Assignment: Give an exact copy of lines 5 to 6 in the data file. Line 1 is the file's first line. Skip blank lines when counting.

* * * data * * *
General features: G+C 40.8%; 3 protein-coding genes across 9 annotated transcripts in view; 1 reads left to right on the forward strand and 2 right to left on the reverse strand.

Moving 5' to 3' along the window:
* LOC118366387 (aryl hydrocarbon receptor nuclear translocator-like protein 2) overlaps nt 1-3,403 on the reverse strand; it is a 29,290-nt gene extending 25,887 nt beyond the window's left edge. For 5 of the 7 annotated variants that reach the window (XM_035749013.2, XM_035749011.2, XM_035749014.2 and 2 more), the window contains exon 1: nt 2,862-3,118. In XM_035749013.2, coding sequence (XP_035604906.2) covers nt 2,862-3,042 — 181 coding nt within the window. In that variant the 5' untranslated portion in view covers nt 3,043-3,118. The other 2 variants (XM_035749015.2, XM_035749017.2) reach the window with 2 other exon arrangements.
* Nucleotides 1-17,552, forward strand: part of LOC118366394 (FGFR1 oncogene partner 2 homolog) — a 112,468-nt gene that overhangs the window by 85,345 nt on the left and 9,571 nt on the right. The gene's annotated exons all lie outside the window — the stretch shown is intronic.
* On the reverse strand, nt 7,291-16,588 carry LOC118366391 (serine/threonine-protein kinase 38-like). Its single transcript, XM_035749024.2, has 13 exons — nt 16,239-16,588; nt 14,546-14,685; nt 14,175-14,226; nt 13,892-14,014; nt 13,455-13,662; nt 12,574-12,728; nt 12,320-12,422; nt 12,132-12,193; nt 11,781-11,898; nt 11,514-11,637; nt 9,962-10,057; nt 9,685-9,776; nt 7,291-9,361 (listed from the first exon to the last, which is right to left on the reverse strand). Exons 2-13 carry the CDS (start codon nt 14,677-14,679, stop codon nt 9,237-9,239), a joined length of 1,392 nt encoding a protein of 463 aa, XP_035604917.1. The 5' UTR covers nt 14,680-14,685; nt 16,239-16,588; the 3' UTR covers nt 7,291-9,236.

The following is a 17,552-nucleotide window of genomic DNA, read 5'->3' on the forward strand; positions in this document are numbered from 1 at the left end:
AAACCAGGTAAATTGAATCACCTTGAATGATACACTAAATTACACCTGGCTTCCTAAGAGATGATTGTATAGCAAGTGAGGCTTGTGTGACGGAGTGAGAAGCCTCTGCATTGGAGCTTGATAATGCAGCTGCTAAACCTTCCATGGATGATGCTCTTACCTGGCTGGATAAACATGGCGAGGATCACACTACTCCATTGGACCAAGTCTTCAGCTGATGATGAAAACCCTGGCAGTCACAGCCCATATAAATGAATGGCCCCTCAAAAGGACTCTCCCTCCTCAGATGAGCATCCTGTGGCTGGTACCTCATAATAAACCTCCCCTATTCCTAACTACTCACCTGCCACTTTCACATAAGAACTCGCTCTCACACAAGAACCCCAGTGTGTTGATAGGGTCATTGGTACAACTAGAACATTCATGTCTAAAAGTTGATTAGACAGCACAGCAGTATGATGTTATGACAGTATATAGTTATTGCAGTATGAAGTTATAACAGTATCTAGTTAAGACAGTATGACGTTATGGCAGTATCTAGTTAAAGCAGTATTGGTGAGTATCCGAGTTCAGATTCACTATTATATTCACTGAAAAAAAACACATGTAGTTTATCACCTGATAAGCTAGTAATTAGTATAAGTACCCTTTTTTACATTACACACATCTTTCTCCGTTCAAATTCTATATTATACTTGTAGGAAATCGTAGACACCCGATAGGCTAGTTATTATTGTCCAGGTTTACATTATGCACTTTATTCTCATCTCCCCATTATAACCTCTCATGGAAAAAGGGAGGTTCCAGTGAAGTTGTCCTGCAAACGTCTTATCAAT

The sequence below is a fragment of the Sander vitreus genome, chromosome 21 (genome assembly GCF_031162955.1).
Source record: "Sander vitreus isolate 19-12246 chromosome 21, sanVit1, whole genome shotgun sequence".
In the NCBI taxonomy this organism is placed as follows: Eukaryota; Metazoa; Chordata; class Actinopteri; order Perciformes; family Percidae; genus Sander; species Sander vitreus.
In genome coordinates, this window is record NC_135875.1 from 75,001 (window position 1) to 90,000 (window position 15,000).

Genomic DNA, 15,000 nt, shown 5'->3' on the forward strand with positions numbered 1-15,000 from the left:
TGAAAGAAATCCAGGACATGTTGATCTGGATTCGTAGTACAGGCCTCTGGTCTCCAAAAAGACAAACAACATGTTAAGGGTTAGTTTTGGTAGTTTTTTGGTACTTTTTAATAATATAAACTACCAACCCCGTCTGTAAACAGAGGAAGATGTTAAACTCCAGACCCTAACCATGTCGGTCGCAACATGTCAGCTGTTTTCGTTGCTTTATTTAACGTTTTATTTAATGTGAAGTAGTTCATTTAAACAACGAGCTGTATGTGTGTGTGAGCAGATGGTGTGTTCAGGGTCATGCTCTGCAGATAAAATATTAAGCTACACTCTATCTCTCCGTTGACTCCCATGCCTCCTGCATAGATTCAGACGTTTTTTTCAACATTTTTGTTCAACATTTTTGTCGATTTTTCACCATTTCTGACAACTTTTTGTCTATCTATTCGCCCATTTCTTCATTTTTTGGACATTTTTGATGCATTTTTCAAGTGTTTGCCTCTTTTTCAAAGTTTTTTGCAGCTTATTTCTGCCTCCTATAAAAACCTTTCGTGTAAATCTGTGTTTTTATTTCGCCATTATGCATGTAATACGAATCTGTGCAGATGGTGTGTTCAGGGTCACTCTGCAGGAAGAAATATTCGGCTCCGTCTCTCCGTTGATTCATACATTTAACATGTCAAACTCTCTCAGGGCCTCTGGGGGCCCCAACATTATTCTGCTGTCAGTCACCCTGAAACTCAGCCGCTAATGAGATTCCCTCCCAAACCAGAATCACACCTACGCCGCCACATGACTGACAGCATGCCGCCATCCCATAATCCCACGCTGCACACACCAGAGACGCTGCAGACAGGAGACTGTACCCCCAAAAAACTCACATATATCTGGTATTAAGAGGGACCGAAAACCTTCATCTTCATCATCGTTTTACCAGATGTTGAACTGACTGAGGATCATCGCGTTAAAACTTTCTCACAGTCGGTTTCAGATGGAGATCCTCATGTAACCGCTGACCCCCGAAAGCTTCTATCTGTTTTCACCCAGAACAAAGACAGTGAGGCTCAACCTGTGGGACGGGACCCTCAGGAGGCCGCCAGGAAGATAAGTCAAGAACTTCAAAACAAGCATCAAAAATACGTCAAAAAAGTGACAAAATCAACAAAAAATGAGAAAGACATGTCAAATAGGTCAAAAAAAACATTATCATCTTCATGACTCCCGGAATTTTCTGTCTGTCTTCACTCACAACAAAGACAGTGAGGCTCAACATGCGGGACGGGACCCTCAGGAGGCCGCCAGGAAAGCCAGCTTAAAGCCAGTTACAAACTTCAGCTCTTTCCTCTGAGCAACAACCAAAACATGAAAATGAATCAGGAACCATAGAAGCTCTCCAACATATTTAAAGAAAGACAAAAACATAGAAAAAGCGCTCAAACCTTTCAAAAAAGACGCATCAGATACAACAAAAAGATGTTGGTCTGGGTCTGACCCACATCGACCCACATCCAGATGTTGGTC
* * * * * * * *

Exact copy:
* On the reverse strand, nt 7,291-16,588 carry LOC118366391 (serine/threonine-protein kinase 38-like). Its single transcript, XM_035749024.2, has 13 exons — nt 16,239-16,588; nt 14,546-14,685; nt 14,175-14,226; nt 13,892-14,014; nt 13,455-13,662; nt 12,574-12,728; nt 12,320-12,422; nt 12,132-12,193; nt 11,781-11,898; nt 11,514-11,637; nt 9,962-10,057; nt 9,685-9,776; nt 7,291-9,361 (listed from the first exon to the last, which is right to left on the reverse strand). Exons 2-13 carry the CDS (start codon nt 14,677-14,679, stop codon nt 9,237-9,239), a joined length of 1,392 nt encoding a protein of 463 aa, XP_035604917.1. The 5' UTR covers nt 14,680-14,685; nt 16,239-16,588; the 3' UTR covers nt 7,291-9,236.

The following is a 17,552-nucleotide window of genomic DNA, read 5'->3' on the forward strand; positions in this document are numbered from 1 at the left end: